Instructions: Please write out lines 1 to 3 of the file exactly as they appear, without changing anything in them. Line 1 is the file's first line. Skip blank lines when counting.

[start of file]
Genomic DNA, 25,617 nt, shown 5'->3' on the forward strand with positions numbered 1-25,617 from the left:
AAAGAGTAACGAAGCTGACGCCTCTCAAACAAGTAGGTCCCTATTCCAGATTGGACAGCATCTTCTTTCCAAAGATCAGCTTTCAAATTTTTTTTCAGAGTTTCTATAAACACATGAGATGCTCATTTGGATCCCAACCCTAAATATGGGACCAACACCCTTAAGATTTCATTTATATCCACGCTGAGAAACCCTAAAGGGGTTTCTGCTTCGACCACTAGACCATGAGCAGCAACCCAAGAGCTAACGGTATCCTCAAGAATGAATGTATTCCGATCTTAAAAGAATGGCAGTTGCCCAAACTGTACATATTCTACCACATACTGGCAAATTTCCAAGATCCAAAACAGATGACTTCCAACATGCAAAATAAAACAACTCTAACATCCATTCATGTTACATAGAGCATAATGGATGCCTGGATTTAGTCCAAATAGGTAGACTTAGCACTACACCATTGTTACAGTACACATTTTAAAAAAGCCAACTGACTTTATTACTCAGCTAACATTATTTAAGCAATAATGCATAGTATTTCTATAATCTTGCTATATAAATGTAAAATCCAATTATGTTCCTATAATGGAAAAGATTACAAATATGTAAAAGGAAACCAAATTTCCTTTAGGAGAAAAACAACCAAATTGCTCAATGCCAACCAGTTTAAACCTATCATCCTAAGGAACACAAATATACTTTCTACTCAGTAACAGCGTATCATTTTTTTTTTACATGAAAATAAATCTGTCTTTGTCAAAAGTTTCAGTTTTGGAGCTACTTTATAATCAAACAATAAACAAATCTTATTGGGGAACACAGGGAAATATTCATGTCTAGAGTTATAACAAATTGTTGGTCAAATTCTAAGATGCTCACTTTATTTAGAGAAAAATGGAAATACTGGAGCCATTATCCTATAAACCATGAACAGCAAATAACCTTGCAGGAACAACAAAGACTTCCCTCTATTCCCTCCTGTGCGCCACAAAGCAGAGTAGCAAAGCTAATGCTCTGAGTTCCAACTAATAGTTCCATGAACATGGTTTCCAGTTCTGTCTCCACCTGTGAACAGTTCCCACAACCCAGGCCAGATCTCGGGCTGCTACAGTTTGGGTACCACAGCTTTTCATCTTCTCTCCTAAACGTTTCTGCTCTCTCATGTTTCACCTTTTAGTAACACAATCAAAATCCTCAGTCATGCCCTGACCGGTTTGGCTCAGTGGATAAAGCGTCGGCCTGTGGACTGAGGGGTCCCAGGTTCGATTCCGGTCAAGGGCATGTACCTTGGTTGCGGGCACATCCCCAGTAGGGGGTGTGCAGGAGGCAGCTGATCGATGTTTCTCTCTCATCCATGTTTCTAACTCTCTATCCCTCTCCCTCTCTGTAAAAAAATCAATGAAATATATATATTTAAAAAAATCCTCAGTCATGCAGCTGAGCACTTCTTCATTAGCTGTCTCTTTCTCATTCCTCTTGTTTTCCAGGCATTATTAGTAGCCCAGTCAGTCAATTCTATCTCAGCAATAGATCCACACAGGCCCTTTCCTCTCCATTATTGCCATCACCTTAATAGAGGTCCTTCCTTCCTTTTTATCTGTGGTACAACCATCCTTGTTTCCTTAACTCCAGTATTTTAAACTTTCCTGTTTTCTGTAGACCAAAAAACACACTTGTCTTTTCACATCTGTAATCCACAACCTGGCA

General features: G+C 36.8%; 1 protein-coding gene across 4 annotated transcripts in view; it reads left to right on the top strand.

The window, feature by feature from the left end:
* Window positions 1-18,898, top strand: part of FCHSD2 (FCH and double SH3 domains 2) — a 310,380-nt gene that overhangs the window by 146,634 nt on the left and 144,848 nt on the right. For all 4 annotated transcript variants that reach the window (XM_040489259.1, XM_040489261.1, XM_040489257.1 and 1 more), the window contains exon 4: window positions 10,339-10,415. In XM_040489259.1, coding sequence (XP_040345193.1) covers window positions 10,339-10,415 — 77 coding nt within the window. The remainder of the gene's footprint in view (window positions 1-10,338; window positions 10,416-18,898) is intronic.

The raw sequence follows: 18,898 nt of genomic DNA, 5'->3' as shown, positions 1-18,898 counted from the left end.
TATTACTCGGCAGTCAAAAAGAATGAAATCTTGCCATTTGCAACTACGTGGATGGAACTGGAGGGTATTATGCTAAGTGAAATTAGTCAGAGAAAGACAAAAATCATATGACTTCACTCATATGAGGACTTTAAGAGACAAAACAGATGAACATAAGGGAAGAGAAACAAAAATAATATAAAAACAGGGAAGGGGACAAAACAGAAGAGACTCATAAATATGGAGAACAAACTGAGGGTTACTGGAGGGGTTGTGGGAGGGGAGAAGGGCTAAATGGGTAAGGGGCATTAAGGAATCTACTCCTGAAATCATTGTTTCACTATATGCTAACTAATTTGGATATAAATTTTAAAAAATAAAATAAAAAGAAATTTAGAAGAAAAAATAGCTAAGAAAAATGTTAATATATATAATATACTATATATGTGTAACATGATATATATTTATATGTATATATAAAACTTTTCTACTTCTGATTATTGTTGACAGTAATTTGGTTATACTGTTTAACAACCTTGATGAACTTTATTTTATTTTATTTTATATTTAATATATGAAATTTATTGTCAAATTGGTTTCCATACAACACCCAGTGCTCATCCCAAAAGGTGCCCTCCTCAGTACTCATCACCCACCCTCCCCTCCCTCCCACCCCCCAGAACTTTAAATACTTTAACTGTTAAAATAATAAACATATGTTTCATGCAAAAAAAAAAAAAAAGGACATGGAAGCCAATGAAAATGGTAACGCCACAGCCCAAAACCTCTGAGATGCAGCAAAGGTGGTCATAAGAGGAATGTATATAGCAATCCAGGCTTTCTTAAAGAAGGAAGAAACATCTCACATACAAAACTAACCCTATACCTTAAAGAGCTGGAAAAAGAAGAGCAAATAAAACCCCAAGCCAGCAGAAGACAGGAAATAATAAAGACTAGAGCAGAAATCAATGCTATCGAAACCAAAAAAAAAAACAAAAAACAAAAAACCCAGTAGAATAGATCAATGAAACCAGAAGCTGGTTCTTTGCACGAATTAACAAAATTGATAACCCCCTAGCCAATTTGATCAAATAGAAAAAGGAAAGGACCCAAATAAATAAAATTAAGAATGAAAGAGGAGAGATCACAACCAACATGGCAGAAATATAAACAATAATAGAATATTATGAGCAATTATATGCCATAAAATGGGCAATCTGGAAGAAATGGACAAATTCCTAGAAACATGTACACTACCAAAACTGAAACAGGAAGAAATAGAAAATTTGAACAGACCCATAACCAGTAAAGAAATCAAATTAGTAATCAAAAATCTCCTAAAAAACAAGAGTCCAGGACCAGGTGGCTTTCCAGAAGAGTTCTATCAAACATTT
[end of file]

Genomic DNA, 25,617 nt, shown 5'->3' on the forward strand with positions numbered 1-25,617 from the left:
AAAGAGTAACGAAGCTGACGCCTCTCAAACAAGTAGGTCCCTATTCCAGATTGGACAGCATCTTCTTTCCAAAGATCAGCTTTCAAATTTTTTTTCAGAGTTTCTATAAACACATGAGATGCTCATTTGGATCCCAACCCTAAATATGGGACCAACACCCTTAAGATTTCATTTATATCCACGCTGAGAAACCCTAAAGGGGTTTCTGCTTCGACCACTAGACCATGAGCAGCAACCCAAGAGCTAACGGTATCCTCAAGAATGAATGTATTCCGATCTTAAAAGAATGGCAGTTGCCCAAACTGTACATATTCTACCACATACTGGCAAATTTCCAAGATCCAAAACAGATGACTTCCAACATGCAAAATAAAACAACTCTAACATCCATTCATGTTACATAGAGCATAATGGATGCCTGGATTTAGTCCAAATAGGTAGACTTAGCACTACACCATTGTTACAGTACACATTTTAAAAAAGCCAACTGACTTTATTACTCAGCTAACATTATTTAAGCAATAATGCATAGTATTTCTATAATCTTGCTATATAAATGTAAAATCCAATTATGTTCCTATAATGGAAAAGATTACAAATATGTAAAAGGAAACCAAATTTCCTTTAGGAGAAAAACAACCAAATTGCTCAATGCCAACCAGTTTAAACCTATCATCCTAAGGAACACAAATATACTTTCTACTCAGTAACAGCGTATCATTTTTTTTTTACATGAAAATAAATCTGTCTTTGTCAAAAGTTTCAGTTTTGGAGCTACTTTATAATCAAACAATAAACAAATCTTATTGGGGAACACAGGGAAATATTCATGTCTAGAGTTATAACAAATTGTTGGTCAAATTCTAAGATGCTCACTTTATTTAGAGAAAAATGGAAATACTGGAGCCATTATCCTATAAACCATGAACAGCAAATAACCTTGCAGGAACAACAAAGACTTCCCTCTATTCCCTCCTGTGCGCCACAAAGCAGAGTAGCAAAGCTAATGCTCTGAGTTCCAACTAATAGTTCCATGAACATGGTTTCCAGTTCTGTCTCCACCTGTGAACAGTTCCCACAACCCAGGCCAGATCTCGGGCTGCTACAGTTTGGGTACCACAGCTTTTCATCTTCTCTCCTAAACGTTTCTGCTCTCTCATGTTTCACCTTTTAGTAACACAATCAAAATCCTCAGTCATGCCCTGACCGGTTTGGCTCAGTGGATAAAGCGTCGGCCTGTGGACTGAGGGGTCCCAGGTTCGATTCCGGTCAAGGGCATGTACCTTGGTTGCGGGCACATCCCCAGTAGGGGGTGTGCAGGAGGCAGCTGATCGATGTTTCTCTCTCATCCATGTTTCTAACTCTCTATCCCTCTCCCTCTCTGTAAAAAAATCAATGAAATATATATATTTAAAAAAATCCTCAGTCATGCAGCTGAGCACTTCTTCATTAGCTGTCTCTTTCTCATTCCTCTTGTTTTCCAGGCATTATTAGTAGCCCAGTCAGTCAATTCTATCTCAGCAATAGATCCACACAGGCCCTTTCCTCTCCATTATTGCCATCACCTTAATAGAGGTCCTTCCTTCCTTTTTATCTGTGGTACAACCATCCTTGTTTCCTTAACTCCAGTATTTTAAACTTTCCTGTTTTCTGTAGACCAAAAAACACACTTGTCTTTTCACATCTGTAATCCACAACCTGGCA

General features: G+C 36.8%; 1 protein-coding gene across 4 annotated transcripts in view; it reads left to right on the top strand.